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Inuit contributions vital in the fight against climate change

Coastal erosion is occurring between the homes in Tuktoyaktuk in the Inuvialuit Settlement Region. © ITK

 As the caretakers of more than 50 per cent of Canada’s coastline, Inuit are uniquely positioned — both geographically and politically — in the fight against climate change. But we can’t do it alone. While much of the rest of the world has the privilege of thinking about climate change as a problem to be dealt with in the future, our communities are facing disastrous changes right now. The average temperature in our homelands is rising at a rate nearly three times the global average, increasing by 2.2°C in recent decades. 

Inuit Tapiriit Kanatami attended this year’s COP26 negotiations as part of a delegation calling on global leaders to do the following: to make unprecedented and massive efforts to cap global temperature rise, to value Indigenous Knowledge and leadership in climate action and support Indigenous participation in climate governance, as well as to recognize the oceans and cryosphere as critical ecosystems that must be protected through partnership with Inuit. 

These calls to action form what the Inuit Circumpolar Council is calling the “tools needed to protect the Arctic.” 

The immediate need for these tools is already being felt in communities such as Tuktoyaktuk, in the Inuvialuit Settlement Region, where coastal erosion is rapidly eating away the ground beneath residents’ homes.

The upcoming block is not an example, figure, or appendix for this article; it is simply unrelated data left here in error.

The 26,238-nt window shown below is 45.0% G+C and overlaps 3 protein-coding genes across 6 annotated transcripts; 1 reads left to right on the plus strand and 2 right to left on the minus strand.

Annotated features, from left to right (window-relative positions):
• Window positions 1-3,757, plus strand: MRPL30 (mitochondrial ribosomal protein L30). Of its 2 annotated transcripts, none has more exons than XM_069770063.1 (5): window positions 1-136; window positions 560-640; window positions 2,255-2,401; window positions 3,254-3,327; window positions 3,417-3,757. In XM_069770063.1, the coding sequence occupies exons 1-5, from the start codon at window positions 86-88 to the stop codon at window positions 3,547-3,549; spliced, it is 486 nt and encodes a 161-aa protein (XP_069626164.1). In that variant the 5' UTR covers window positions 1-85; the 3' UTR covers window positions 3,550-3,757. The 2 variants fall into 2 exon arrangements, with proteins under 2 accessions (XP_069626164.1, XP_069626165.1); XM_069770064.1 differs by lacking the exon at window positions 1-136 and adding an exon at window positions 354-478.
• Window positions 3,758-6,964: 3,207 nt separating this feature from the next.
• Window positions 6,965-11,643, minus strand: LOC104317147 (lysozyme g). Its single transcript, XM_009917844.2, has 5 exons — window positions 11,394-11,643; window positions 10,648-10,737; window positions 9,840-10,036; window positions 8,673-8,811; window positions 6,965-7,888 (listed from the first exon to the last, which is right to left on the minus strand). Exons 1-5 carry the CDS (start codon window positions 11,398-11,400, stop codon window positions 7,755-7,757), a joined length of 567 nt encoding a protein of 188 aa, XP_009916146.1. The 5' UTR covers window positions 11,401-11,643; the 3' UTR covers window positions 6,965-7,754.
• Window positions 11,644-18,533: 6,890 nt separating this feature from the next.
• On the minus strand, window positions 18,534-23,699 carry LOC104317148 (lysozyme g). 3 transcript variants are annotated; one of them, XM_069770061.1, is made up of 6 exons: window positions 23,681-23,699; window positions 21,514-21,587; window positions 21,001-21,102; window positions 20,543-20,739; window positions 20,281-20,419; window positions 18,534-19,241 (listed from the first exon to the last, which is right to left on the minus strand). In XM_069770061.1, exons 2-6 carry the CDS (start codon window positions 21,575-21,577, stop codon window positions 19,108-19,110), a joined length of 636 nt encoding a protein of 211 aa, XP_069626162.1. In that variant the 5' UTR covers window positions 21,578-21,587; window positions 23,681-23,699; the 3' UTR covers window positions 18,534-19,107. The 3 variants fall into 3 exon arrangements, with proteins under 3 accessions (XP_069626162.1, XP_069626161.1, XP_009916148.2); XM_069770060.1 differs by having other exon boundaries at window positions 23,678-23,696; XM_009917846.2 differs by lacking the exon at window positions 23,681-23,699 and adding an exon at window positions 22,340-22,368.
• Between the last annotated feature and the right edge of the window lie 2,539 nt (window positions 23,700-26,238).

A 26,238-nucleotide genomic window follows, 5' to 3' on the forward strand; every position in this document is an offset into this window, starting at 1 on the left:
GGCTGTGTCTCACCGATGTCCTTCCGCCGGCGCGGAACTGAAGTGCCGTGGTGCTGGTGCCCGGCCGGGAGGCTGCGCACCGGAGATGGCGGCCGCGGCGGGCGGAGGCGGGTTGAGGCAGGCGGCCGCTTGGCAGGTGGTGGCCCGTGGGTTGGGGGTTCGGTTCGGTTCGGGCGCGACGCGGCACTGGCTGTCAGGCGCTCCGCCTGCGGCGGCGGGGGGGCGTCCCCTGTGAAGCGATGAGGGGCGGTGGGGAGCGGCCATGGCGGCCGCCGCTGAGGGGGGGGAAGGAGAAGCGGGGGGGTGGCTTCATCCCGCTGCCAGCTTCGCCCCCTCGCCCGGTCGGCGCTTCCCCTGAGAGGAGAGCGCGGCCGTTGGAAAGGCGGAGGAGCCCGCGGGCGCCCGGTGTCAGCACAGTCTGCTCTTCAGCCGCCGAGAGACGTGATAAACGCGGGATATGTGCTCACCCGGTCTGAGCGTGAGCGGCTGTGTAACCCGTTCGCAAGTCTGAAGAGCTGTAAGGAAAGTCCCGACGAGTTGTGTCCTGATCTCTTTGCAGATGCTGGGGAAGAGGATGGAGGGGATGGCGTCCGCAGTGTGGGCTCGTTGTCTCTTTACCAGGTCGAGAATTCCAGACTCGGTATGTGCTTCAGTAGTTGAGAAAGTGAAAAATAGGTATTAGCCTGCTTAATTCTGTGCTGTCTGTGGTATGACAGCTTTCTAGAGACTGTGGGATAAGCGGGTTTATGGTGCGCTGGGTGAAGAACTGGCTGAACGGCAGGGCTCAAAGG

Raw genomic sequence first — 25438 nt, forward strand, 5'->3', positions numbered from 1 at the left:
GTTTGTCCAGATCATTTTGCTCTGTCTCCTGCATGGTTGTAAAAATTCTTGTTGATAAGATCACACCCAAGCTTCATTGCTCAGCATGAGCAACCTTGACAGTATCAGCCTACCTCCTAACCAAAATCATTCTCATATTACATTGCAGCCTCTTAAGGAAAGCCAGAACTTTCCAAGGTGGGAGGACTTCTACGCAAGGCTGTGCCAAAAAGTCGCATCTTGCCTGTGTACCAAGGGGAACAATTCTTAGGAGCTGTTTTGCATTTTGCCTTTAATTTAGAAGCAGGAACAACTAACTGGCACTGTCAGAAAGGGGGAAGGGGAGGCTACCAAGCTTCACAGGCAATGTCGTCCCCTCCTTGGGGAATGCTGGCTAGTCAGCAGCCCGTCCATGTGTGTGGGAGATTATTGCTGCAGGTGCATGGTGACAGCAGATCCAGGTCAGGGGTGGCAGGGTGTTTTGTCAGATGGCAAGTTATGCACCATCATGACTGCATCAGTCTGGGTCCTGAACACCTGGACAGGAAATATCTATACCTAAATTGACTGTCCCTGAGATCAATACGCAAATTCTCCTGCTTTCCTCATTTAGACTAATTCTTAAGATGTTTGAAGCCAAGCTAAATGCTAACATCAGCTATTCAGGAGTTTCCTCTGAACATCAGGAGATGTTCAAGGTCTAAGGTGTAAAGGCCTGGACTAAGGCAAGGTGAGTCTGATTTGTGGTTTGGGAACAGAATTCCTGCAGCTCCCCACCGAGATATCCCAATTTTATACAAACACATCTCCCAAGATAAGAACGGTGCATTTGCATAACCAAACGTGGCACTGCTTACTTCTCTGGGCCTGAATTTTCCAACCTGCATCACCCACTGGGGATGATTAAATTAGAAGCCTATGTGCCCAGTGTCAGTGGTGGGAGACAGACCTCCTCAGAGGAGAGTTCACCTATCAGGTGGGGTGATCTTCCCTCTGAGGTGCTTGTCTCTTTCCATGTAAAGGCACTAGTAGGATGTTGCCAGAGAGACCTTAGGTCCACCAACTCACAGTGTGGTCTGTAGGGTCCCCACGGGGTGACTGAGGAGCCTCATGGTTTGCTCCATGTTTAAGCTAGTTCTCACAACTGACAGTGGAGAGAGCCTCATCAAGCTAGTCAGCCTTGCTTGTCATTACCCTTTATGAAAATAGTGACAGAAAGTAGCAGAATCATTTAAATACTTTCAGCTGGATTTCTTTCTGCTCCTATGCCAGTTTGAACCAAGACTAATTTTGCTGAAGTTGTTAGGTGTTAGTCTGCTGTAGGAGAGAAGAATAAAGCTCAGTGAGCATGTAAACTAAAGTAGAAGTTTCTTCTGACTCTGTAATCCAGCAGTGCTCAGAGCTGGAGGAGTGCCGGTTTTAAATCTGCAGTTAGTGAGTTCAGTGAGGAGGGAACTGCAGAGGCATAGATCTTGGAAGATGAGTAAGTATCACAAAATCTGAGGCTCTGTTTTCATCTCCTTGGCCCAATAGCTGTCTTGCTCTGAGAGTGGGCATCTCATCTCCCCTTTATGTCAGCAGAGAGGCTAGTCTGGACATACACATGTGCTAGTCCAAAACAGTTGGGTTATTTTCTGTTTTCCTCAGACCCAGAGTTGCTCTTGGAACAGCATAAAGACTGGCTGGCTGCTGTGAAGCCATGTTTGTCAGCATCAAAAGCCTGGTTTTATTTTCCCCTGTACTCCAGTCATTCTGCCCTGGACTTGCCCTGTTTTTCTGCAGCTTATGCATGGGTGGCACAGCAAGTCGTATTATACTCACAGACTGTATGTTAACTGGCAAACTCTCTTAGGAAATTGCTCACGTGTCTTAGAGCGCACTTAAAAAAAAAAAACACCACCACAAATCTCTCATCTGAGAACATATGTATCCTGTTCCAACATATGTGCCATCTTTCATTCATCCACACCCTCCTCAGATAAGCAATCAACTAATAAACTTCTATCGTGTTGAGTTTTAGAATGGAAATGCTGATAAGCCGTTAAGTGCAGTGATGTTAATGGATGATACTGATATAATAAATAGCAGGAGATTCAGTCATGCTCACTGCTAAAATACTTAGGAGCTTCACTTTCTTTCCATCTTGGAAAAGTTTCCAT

Thawing permafrost means that our infrastructure is failing in regions that depend entirely on airport runways and seasonal ships for food supplies. Similarly, melting sea ice is already directly impacting our food security. Sea ice conditions are now often unpredictable and dangerous and threaten both safe travel and access to culturally significant sites. As marine people, the marine environment has provided us with food and clothing for millennia. In the face of climate change, our communities are constantly adapting to preserve the greater Arctic ecosystem and Inuit ways of living. 

Part of that adaptation means navigating a balance between environmental protections and responsible economic development. For both, we must have the climate-resilient infrastructure needed to respond to, and benefit from, shipping traffic that is increasing at a dramatic rate. 

In only four years, between 2015 and 2019, shipping in Inuit Nunangat increased by 37 per cent. 

Arctic shipping routes are becoming increasingly busy as sea ice is reduced, but we do not yet possess the necessary infrastructure to mitigate inevitable accidents, such as fuel spills or incidents that require search and rescue capabilities. 

Without proper infrastructure, our communities also won’t benefit from the economic boost ship traffic would bring to our people. 

ITK has been working in partnership with government and organizations to ensure Inuit are at the forefront of decision-making when it comes to the Arctic and its waters. 

In 2018, the Department of Fisheries and Oceans Canada and the Canadian Coast Guard (DFO-CCG), in partnership with ITK, announced the creation of the new Arctic Region. Its goal is to ensure the concerns of Inuit are at the front line of DFO-CCG’s decision-making in the Arctic. 

In November 2021, the Inuit Circumpolar Council became the first Indigenous Organization to receive IMO Provisional Consultative Status within the International Maritime Organization (IMO). This status will ensure that Inuit from across the circumpolar world have a place at the table to ensure shipping taking place in our waters is safe and sustainable. It also recognizes our right to self-determination as we continue to take our place as the rightful caretakers of our environment. 

The way forward is clear. The fight against climate change in the Arctic cannot succeed without the vital contributions of Inuit. 

Natan Obed 
President, Inuit Tapiriit Kanatami 

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